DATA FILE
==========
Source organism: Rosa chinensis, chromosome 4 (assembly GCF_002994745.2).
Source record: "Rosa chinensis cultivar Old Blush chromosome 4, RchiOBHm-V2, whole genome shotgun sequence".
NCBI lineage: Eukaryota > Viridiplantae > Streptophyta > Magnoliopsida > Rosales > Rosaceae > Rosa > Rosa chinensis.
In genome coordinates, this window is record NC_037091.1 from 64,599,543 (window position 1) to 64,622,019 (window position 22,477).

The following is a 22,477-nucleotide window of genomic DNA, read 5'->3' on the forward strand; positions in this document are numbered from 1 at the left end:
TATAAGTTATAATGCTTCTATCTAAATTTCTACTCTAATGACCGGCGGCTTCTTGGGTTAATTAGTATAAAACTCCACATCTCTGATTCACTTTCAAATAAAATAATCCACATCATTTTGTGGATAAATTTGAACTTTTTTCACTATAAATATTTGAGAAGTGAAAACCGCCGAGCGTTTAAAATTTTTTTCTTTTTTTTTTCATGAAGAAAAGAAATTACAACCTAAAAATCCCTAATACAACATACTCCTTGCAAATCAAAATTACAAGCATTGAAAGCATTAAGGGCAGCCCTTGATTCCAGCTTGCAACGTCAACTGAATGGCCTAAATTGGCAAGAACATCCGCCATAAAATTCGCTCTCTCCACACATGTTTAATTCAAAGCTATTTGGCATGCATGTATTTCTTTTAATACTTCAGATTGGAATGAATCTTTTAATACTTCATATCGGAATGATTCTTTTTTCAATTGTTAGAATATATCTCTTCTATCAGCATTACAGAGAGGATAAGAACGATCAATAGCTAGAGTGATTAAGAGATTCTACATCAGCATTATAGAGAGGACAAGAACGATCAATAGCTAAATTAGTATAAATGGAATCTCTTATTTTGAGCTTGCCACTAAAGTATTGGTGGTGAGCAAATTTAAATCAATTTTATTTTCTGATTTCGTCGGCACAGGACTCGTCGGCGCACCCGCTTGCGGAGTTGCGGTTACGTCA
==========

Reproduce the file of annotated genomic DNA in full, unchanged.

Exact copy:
Source organism: Rosa chinensis, chromosome 4 (assembly GCF_002994745.2).
Source record: "Rosa chinensis cultivar Old Blush chromosome 4, RchiOBHm-V2, whole genome shotgun sequence".
NCBI lineage: Eukaryota > Viridiplantae > Streptophyta > Magnoliopsida > Rosales > Rosaceae > Rosa > Rosa chinensis.
In genome coordinates, this window is record NC_037091.1 from 64,599,543 (window position 1) to 64,622,019 (window position 22,477).

The following is a 22,477-nucleotide window of genomic DNA, read 5'->3' on the forward strand; positions in this document are numbered from 1 at the left end:
TATAAGTTATAATGCTTCTATCTAAATTTCTACTCTAATGACCGGCGGCTTCTTGGGTTAATTAGTATAAAACTCCACATCTCTGATTCACTTTCAAATAAAATAATCCACATCATTTTGTGGATAAATTTGAACTTTTTTCACTATAAATATTTGAGAAGTGAAAACCGCCGAGCGTTTAAAATTTTTTTCTTTTTTTTTTCATGAAGAAAAGAAATTACAACCTAAAAATCCCTAATACAACATACTCCTTGCAAATCAAAATTACAAGCATTGAAAGCATTAAGGGCAGCCCTTGATTCCAGCTTGCAACGTCAACTGAATGGCCTAAATTGGCAAGAACATCCGCCATAAAATTCGCTCTCTCCACACATGTTTAATTCAAAGCTATTTGGCATGCATGTATTTCTTTTAATACTTCAGATTGGAATGAATCTTTTAATACTTCATATCGGAATGATTCTTTTTTCAATTGTTAGAATATATCTCTTCTATCAGCATTACAGAGAGGATAAGAACGATCAATAGCTAGAGTGATTAAGAGATTCTACATCAGCATTATAGAGAGGACAAGAACGATCAATAGCTAAATTAGTATAAATGGAATCTCTTATTTTGAGCTTGCCACTAAAGTATTGGTGGTGAGCAAATTTAAATCAATTTTATTTTCTGATTTCGTCGGCACAGGACTCGTCGGCGCACCCGCTTGCGGAGTTGCGGTTACGTCA